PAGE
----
Reporters Without Borders voiced outrage today at the behaviour of militant groups in the northeastern state of Manipur and said it backed the six regional dailies that did not publish on 19 April in protest against the action of the Kangleipak Communist Party (KCP) in abducting their editors and threatening the Imphal Free Press newspaper.“We appeal to the Manipur state government to do everything possible to protect journalists who are the targets of reprisals by militant groups,” the press freedom organisation said.Six newspaper editors were taken hostage on 15 April after being invited to a news conference by leaders of the KCP, a separatist group. They were freed on 17 April after their newspapers published a KCP statement commemorating the party’s creation in 1980. The newspapers had previously refused to publish the statement.The KCP also announced that it was banning publication of the Imphal Free Press, an English-language daily, for three months for supposedly misrepresenting the content of its statement. The newspaper has continued to publish in defiance of the ban.The newspapers all left their editorial columns blank in a show of protest on 18 April, while journalists staged demonstrations. The next day, none of them appeared. “If no newspapers have been published today, it is because we want to tell the world that press freedom cannot be restricted,” said Rajesh Hijam, the editor of the English-language Sanghai Express.In February, the KCP claimed responsibility for an attack in which Ratan Luwangcha of the daily Poknapham was badly injured. At least four journalists have been murdered in Manipur state since 2003. Indian journalist wrongly accused of “wantonly” inaccurate reporting News News IndiaAsia – Pacific RSF_en India: RSF denounces “systemic repression” of Manipur’s media Organisation Follow the news on India to go further April 27, 2021 Find out more Help by sharing this information News March 3, 2021 Find out more News RSF demands release of detained Indian journalist Siddique Kappan, hospitalised with Covid-19 Receive email alerts IndiaAsia – Pacific April 21, 2006 – Updated on January 20, 2016 Armed separatists kidnap editors, threaten newspaper in Manipur February 23, 2021 Find out more
Seen in the Innovations section of Europain, the latest flaky idea from France Bread Flakes! France’s five-day bakery show, for bread, confectionery and chocolate closed on Wednesday, 10 March. So could flakes catch on? Well, if it is a toss-up between toast or bread flakes, at least bread is the winner, say makers Paillasse International.What was impressive about the show? Lots, actually. The fabulous, fresh-made crusty bread that assuaged the senses as you entered the door and lived up to its promise. But also the Rue des Ecoles the street of schools where different colleges that teach bakery and patisserie took booths. Manned by teachers and pupils from the present, they welcomed potential pupils of the future. Career advisors turned up with interested students. Oh! if only we planned that more over here. But let’s not forget that France has 33,000 boulangers and just as many patissiers so the colleges and organisations that represent them have much greater resources for promoting and organising such publicity and events.And the trends? Well, health is much to the fore, even on the indulgence front, with fruits and fillings becoming more ’natural’. Back in the Innovations section, Puratos was pushing a mini-loaf and mini-brioche with a large dried fruit in the middle for kids to eat as soon as they rush home from school, so that they reach for something nutritious and filling instead of sweets or unhealthy snacks.On the family day on Sunday, parents walked around with their young children or explained to the older ones how machinery worked. They showed them young students competing in the bakery, confectionery and chocolate competitions and the children’s expressions said it all magic! Ireland produced a lovely green sugar sculpture, applauded by the crowds. And business was even busier on the Monday than the Sunday.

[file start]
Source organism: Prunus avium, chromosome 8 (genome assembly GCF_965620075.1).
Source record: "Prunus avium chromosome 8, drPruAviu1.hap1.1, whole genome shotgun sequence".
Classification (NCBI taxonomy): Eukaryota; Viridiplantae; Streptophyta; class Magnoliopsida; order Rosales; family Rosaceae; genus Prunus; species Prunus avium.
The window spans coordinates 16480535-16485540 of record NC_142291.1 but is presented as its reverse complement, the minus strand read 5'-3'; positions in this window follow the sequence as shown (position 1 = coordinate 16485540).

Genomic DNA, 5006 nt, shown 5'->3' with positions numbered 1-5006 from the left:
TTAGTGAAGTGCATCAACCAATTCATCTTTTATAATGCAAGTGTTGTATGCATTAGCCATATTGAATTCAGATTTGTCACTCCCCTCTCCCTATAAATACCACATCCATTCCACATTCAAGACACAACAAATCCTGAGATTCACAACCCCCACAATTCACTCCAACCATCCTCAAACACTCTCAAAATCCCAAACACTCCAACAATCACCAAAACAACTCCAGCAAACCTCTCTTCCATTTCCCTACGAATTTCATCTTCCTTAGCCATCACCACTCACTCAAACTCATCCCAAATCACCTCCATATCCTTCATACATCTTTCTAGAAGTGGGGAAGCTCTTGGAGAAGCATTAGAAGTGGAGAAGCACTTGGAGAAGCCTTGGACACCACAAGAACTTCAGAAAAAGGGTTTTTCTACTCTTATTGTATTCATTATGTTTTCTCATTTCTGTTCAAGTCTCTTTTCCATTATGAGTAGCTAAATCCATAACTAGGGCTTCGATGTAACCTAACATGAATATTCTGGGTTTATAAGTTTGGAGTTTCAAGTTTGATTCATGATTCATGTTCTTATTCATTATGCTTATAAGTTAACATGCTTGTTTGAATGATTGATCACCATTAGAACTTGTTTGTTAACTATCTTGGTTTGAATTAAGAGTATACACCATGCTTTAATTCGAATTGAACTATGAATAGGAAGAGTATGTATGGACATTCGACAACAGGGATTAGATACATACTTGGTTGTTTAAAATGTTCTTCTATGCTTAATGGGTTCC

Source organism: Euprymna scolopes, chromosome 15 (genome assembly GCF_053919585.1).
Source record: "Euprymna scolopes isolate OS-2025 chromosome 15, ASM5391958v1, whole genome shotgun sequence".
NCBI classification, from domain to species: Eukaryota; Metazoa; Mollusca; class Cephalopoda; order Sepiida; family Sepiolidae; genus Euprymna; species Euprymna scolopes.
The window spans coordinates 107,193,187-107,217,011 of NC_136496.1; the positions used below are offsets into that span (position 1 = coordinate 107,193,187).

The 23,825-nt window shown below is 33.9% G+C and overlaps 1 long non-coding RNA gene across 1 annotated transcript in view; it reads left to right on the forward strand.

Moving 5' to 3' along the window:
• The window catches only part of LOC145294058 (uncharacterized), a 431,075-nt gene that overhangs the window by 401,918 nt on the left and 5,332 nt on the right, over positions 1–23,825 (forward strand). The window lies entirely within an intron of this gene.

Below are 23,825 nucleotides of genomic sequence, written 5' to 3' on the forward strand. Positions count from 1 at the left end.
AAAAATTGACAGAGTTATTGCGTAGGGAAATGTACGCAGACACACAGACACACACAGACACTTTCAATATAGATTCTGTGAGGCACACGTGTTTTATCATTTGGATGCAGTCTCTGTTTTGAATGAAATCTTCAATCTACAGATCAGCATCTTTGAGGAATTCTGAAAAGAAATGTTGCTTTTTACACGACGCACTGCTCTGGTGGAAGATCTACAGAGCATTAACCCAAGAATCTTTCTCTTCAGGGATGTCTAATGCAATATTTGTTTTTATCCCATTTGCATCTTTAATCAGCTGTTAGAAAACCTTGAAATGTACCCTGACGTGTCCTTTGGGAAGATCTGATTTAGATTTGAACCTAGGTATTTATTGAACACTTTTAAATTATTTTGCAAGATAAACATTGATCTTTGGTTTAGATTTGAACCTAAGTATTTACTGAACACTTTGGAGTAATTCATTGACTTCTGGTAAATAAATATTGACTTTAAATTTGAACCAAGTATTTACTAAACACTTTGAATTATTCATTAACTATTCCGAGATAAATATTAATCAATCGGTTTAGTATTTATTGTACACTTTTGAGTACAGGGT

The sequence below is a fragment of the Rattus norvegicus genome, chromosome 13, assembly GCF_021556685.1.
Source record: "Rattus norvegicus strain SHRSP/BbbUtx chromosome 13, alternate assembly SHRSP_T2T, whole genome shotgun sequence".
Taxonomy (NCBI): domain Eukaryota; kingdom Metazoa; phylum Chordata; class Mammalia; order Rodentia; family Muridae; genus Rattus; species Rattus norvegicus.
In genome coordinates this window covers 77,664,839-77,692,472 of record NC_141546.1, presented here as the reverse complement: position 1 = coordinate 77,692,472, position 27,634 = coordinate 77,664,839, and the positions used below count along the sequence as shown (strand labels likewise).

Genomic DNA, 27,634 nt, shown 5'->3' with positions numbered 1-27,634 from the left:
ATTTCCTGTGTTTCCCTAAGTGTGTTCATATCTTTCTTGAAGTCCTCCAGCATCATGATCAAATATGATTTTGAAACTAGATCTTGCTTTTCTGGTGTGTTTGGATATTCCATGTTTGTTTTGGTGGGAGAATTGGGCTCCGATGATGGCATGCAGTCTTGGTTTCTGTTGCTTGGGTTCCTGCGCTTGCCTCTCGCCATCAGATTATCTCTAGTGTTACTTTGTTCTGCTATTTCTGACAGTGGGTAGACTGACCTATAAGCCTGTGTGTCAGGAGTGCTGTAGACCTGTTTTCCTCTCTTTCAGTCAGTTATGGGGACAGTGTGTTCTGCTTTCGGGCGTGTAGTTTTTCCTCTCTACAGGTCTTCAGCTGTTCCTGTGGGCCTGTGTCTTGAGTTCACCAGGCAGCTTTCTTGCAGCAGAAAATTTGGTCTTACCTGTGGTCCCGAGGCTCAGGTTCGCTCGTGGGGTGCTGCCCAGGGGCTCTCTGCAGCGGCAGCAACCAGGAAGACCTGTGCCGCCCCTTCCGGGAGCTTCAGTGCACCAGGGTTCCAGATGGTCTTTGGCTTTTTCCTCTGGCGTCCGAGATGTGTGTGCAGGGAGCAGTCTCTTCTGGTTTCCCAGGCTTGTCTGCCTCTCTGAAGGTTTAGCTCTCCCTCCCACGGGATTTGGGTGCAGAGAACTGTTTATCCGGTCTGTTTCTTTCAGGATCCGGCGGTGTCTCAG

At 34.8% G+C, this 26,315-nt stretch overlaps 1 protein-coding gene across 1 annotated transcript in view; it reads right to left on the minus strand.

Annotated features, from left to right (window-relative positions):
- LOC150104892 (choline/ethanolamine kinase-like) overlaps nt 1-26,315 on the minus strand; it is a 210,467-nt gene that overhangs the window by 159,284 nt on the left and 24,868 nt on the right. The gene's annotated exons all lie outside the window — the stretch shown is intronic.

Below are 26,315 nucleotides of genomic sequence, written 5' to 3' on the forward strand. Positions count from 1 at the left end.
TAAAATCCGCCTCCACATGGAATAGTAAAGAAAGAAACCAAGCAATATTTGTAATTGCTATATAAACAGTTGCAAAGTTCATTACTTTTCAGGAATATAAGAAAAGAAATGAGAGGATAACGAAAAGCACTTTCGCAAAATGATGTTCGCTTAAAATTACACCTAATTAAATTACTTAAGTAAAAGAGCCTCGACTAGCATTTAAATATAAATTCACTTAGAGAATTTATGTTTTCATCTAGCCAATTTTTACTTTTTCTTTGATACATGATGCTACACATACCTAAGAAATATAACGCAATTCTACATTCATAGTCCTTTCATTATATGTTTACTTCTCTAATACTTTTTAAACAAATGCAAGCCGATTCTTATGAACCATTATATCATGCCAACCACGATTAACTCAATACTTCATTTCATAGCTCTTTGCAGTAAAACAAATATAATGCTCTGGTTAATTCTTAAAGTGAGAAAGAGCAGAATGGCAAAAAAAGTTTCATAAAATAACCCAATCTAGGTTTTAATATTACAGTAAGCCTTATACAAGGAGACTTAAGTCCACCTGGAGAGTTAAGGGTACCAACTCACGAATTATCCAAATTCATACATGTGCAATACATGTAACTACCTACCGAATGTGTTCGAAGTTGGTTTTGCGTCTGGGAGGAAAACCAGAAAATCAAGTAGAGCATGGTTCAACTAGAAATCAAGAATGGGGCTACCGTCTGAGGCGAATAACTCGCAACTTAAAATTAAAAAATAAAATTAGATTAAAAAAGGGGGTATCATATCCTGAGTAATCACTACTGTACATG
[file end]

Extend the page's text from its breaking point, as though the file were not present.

USC has been recently chosen as one of 21 universities represented on LinkedIn’s publishing platform, LinkedIn Pulse, as part of a new initiative, the LinkedIn Campus Editor Program.LinkedIn bought Pulse, a professional publishing platform, for $90 million in April 2013. The LinkedIn Pulse website functions as a communal blog.Members can publish articles through this platform everywhere, sharing their work with LinkedIn’s users. It serves a hub of creative and self-reflective content from varying perspectives in different arenas of the job market.Since purchasing Pulse, LinkedIn has served a wider purpose than solely creating online resumes and managing professional networking. LinkedIn has repeatedly pushed to become one of the major players in the social media arena in regards to personal branding, promotion and student engagement. This is achieved in part through the LinkedIn Campus Editor Program made available through Pulse.USC is one of the first campuses to have a LinkedIn Campus Editor. The USC branch is led by Natalie Riso, a sophomore majoring in business administration.“By editing their articles, they not only are able to have confidence in the soundness of their articles, but anything edited by a Campus Editor is also considered for extra promotion in the Pulse Channels,” said Riso in an email to the Daily Trojan. “These promotions can turn your article from a reach of your connections to LinkedIn’s millions of users.”In addition to being named one of the 21 LinkedIn Campus Editors, Riso has been named one of LinkedIn’s Top Voices of 2015 last quarter as part of LinkedIn’s effort to promote student engagement. These top ten individuals were ranked by LinkedIn data and awarded this honor in their respective fields of expertise. Some areas include finance, social media, marketing, venture capital and health care. LinkedIn’s recognition of Riso’s work in the marketing sector has increased the celebrity and popularity of her published articles on her LinkedIn page.LinkedIn has also launched a new initiative, Student Voices, in addition to the Campus Editor program.This platforms allows university students to chime into a different conversation each month, centered on a broad theme provided by LinkedIn. Students draw on personal experiences, current events and their field of study at their own college. For example, Student Voices kicked off 2016 with January’s topic, “New Year, New Me.” The stories submitted to this sector with the hashtag “#StudentVoices” are then reviewed by the LinkedIn Campus Editor from that respective institution.“As a Campus Editor, I am in charge of curating the best content USC has to offer from its students,” Riso said. “This includes finding top achievers in the USC ecosystem and editing their work for LinkedIn.”Riso said that having someone editing other people’s stories will not only help the quality of their work but also help connect users to more people online.“As one of 21 universities chosen by LinkedIn, it is an absolute honor to be chosen as one of the first campuses to have a LinkedIn Campus Editor and to be recognized as one of the most impressive student bodies,” Riso said.